Thomas Jefferson

High School | Home of the Spartans

Welcome to the (Not So) Final Show

Posted 10/28/2021 by Sara Medina

The Love on Tour band enjoying the crowd’s enthusiasm of being back on stage. photo by Sara Medina

As venues open up, live music makes an astounding return. 

The screams that flooded the 675,000 square foot arena in Denver, Colorado, on September 7th will forever ring in the hearts of every person that attended the live performance of Harry Styles. For most people, Harry Styles Love on Tour was the first concert back from a two and a half year interruption, for myself as well. No words could describe how ethereal the entire night was, from how breathtaking the feeling of the ice-cold bars from the barricade felt to the contagious adrenaline rush that zapped through every body in that building. The tears that were shed that night hold different meanings behind each and every drop. 

Before the show was even confirmed to still carry months before, I was intrigued as to how the tour crew and venues would work with social distancing in the general admission sections. I myself am no stranger to clashing into strangers while jumping to the beat of the song, but everything now-a-days have changed. I was worried I would not be able to get my old “concert-experience” back. I  always tried to keep up to date with the new rules and regulations that not only the Ball Arena, but other venues were posting, as well as keeping myself informed on the artist’s conditions. 

The Ball Arena required vaccination and/or a negative COVID-19 test for all attendees who wished to enter. It came as a huge relief to have been under strict guidelines, such as required vaccination check, masks worn at all times, and maintaining a social distance when possible. An interesting thing that did occur at the twenty-seven year old’s live performance was a discount on all merchandise if you provided valid proof of vaccination. While Styles is the only person I have heard of making this choice, I think it is a beneficial one all around. Fans can save a few pennies if they are able to show that they are vaccinated and the artist has ensured that all people are safe. I remember while waiting in line for water, one of the VIP crew members kept repeating how “H” wanted us all to keep our masks on at all times. Certainly hearing them refer to Styles as “H” sent me into a frenzy, but also the fact that he was not only looking out for his crew, members and fans warmed my heart.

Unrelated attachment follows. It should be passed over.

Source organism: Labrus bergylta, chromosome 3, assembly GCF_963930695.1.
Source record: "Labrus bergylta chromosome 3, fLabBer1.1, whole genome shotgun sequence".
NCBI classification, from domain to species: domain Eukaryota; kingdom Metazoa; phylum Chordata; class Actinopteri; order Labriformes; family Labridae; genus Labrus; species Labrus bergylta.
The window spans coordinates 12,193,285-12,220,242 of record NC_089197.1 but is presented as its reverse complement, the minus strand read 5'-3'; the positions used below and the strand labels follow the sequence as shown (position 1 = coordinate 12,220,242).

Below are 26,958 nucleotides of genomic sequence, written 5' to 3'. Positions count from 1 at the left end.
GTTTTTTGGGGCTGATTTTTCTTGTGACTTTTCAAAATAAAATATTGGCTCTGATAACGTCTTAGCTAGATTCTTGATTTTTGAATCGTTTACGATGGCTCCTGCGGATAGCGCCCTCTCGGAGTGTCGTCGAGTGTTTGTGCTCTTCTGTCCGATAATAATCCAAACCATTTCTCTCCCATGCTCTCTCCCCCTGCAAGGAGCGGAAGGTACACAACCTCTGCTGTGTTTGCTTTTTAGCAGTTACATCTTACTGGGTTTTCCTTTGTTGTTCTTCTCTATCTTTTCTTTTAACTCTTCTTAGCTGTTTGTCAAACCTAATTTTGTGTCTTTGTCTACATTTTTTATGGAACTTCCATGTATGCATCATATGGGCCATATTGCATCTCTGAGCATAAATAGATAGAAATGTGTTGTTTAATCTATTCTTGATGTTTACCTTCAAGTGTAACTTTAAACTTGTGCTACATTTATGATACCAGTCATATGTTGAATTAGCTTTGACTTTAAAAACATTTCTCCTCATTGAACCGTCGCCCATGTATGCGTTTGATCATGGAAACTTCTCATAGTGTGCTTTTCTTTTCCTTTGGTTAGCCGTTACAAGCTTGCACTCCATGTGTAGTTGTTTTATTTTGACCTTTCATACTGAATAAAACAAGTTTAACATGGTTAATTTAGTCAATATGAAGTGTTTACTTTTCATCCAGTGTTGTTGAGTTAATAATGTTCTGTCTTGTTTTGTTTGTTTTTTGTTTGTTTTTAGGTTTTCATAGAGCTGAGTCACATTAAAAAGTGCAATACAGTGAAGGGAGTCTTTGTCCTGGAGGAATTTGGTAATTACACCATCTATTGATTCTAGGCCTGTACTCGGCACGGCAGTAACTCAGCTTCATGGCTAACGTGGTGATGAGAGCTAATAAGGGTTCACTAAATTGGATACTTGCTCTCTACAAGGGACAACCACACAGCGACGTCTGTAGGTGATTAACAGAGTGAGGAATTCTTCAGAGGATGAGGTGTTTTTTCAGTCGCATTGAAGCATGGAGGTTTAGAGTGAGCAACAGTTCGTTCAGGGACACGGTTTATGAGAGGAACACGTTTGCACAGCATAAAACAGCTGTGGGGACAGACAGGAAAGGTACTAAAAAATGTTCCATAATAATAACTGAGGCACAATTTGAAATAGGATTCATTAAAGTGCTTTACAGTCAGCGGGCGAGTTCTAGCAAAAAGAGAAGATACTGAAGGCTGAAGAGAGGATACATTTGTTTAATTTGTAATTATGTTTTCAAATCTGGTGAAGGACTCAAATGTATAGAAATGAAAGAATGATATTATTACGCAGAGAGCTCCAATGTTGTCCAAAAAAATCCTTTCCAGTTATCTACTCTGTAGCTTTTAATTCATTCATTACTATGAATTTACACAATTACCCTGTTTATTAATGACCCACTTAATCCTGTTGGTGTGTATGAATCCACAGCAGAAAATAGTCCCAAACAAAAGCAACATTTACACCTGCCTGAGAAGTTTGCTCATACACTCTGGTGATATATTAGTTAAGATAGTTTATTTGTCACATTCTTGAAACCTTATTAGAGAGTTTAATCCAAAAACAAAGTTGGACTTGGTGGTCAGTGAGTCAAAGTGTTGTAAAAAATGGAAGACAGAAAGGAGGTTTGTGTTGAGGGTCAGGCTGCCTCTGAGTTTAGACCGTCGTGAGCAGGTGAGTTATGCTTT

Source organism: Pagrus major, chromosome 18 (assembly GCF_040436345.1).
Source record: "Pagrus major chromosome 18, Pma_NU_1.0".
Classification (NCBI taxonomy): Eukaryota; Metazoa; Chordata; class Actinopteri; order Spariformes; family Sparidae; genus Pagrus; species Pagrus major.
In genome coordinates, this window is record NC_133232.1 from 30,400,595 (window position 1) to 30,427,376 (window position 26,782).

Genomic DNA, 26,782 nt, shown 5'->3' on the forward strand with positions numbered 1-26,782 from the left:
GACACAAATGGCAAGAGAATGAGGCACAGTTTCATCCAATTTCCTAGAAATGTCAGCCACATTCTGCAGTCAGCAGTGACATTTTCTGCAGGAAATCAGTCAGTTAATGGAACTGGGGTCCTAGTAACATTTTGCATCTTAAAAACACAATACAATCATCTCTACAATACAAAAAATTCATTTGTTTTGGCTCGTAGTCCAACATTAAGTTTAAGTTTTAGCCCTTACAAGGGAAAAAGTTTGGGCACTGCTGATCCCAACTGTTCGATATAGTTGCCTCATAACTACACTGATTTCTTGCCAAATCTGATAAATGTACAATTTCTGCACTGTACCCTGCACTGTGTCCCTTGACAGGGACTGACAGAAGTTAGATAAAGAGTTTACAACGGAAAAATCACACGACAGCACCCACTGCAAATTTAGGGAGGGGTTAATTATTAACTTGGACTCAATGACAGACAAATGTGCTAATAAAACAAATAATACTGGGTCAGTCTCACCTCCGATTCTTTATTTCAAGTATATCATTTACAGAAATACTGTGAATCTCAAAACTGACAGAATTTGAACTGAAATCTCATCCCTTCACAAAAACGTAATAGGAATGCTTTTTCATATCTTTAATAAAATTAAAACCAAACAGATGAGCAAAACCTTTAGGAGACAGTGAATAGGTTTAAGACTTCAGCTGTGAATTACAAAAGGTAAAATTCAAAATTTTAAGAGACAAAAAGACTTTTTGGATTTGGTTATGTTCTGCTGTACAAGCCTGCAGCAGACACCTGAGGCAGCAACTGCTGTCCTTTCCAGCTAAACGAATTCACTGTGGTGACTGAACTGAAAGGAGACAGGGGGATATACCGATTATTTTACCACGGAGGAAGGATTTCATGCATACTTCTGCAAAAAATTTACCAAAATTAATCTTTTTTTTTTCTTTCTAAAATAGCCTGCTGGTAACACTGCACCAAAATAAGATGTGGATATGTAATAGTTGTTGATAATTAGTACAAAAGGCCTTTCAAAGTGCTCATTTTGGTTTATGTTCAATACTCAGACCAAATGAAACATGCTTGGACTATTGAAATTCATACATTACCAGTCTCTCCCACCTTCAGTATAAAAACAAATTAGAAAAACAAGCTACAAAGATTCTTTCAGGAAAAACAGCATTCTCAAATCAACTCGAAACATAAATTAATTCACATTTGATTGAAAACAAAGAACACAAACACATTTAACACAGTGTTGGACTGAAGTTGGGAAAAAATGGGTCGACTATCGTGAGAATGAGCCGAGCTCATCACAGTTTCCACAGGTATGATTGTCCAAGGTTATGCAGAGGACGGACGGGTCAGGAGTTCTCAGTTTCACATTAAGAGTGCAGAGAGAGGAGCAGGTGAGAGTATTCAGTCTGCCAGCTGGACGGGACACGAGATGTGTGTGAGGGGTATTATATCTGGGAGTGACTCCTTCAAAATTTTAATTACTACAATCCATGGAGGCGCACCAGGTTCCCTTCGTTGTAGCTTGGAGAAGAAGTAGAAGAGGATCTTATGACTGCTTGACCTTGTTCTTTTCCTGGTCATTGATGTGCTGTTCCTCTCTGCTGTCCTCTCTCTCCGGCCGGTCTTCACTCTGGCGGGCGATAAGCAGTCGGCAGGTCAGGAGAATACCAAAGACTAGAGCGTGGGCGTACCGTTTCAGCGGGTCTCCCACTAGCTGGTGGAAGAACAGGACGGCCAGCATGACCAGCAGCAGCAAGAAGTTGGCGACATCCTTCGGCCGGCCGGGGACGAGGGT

For many people, myself included, it was a never ending thought in the back of my mind that live music wouldn’t return any time soon when the pandemic first began. The feeling of arriving at the arena and waiting out the anticipation for the performance to begin never felt real. Even when Styles’ opening act, Jenny Lewis, came out twirling in her glittery-denim blue suit, the idea of being at the show didn’t feel real. To add to the feeling that this had all been some fever dream, I could only see half of everyone’s face. Yet, it had been quite entertaining to see how creative attendees got in styling their outfits to match their masks.

Nothing could ever compare to the feeling I got when the band emerged from the wings of the stage, removing their masks as they slotted themselves into their designated spots. I think the stage layout could not have been better. It was a large circle with two catwalks on either side, dividing the floor in half. The graciously large space gave the band enough room for each member to spread and rock out. Doing a full 360, not only were fans masked, but every other staff member whether they were employed through LaneOne, a ticket upgrade program, the Ball Arena, or the very hard working security staff. 

Regardless of how people feel about a mask mandate, fans and concert-goers need to understand the importance and security behind it. For many it has been far too long since a live performance, but I know I will do whatever it takes to return back to the incredible feeling of enjoying live music.